Every April Concord and neighboring towns stage re-enactments of the start of the War for Independence. Some citizens dress up in homespun brown colonial clothes, others in red coats. They camp overnight near the Old North Bridge and other historical locations, and starting at dawn, they act out their parts in the history of the nation’s foundation. Crowds turn out, the young children all agog, as the colonials and regulars face off at the Bridge. “Col. Isaac Davis” seeing the smoke rise from the Center, shouts, For God’s sake will you let them burn down the town!? Suddenly, muskets are fired, men fall, the volley is returned. The musket explosions—later, the canon fire—reverberate in our ears! It is no longer a story on the page, but a drama that we feel we witnessed. We are changed from spectators into participants, from strangers into fellow citizens, as though we were there!
Every Holy Week and Easter, another, more universal story is re-enacted as Christians remember Jesus’ death and resurrection. Beginning on Palm/Passion Sunday, we re-experience the story of his suffering and ultimate vindication in the liturgies of the church that unfold, as though in real time, throughout the week. We go deep, in ritual and in memory, into what happened. From adulation, how the crowd can turn on a dime. How betrayal shatters love. How cruel people can be; even friends turn away. How chilling state-sanctioned violence is. And yet—when it is all told—how much more deep and broad and wide divine love turns out to be! Love, we remember, truly is stronger than death.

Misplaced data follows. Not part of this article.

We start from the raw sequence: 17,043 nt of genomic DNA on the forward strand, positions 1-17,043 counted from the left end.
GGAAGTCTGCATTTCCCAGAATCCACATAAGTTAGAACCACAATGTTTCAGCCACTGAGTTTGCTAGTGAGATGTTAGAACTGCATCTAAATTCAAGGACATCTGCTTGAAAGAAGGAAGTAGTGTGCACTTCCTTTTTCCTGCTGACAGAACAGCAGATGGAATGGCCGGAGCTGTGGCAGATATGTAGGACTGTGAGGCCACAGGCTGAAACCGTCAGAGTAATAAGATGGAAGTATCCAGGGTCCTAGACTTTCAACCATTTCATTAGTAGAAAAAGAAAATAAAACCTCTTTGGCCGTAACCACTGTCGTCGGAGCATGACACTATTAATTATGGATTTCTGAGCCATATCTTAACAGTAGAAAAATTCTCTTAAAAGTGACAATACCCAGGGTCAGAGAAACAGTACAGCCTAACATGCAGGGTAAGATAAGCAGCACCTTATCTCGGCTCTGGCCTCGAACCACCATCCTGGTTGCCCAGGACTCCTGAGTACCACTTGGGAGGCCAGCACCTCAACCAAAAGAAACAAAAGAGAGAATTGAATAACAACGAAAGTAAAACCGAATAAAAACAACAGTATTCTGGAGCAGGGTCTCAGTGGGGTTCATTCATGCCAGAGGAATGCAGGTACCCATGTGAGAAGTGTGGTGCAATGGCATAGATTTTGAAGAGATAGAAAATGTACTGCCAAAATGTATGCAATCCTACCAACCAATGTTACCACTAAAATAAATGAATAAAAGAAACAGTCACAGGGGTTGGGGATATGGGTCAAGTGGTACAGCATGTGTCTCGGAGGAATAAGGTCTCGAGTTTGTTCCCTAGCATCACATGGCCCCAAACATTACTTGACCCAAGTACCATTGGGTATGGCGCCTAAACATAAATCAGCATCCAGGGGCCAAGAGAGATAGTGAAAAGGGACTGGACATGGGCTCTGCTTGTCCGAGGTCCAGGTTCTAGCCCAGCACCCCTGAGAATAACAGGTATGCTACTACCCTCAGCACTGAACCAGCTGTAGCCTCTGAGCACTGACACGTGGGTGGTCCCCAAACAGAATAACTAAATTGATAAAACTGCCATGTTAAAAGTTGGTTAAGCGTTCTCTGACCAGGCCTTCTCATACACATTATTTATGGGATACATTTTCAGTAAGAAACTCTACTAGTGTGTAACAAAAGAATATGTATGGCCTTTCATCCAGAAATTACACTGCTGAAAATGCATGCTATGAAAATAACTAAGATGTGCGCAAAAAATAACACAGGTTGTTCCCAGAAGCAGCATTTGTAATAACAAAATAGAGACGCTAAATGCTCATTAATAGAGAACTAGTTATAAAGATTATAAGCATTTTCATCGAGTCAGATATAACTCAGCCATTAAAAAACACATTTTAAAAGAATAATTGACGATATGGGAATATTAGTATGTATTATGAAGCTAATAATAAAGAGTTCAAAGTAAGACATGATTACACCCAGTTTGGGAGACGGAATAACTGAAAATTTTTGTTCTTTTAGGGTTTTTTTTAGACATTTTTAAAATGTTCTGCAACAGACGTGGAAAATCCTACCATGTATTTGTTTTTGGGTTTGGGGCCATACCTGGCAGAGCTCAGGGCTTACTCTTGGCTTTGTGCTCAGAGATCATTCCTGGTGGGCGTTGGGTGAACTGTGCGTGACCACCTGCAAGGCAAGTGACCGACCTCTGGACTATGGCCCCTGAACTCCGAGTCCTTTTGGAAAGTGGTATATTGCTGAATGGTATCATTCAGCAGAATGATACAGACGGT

If you participate in the services of Holy Week, you can witness the transformation of tragedy into joy, as though you were there. You can experience the vulnerable tenderness of foot-washing and receive the deep hospitality of communion. You can face dread with courage.
You can sing songs of deep sorrow and loss and later, hear bells ring out the hosanna of new life. On Easter Day you can join the multitudes singing alleluias without holding back! When we participate in Holy Week liturgies of remembrance, Jesus’ dying and rising is no longer some old story on a page, but a drama so profound that we carry away a new template of meaning, found at the nexus of the gospel with lived experience.
Do come for the liturgies of deepest meaning offered in Holy Week.
Rather than an old story, you may discover a new light by which
your own life shines its particular ultimate redeeming joy.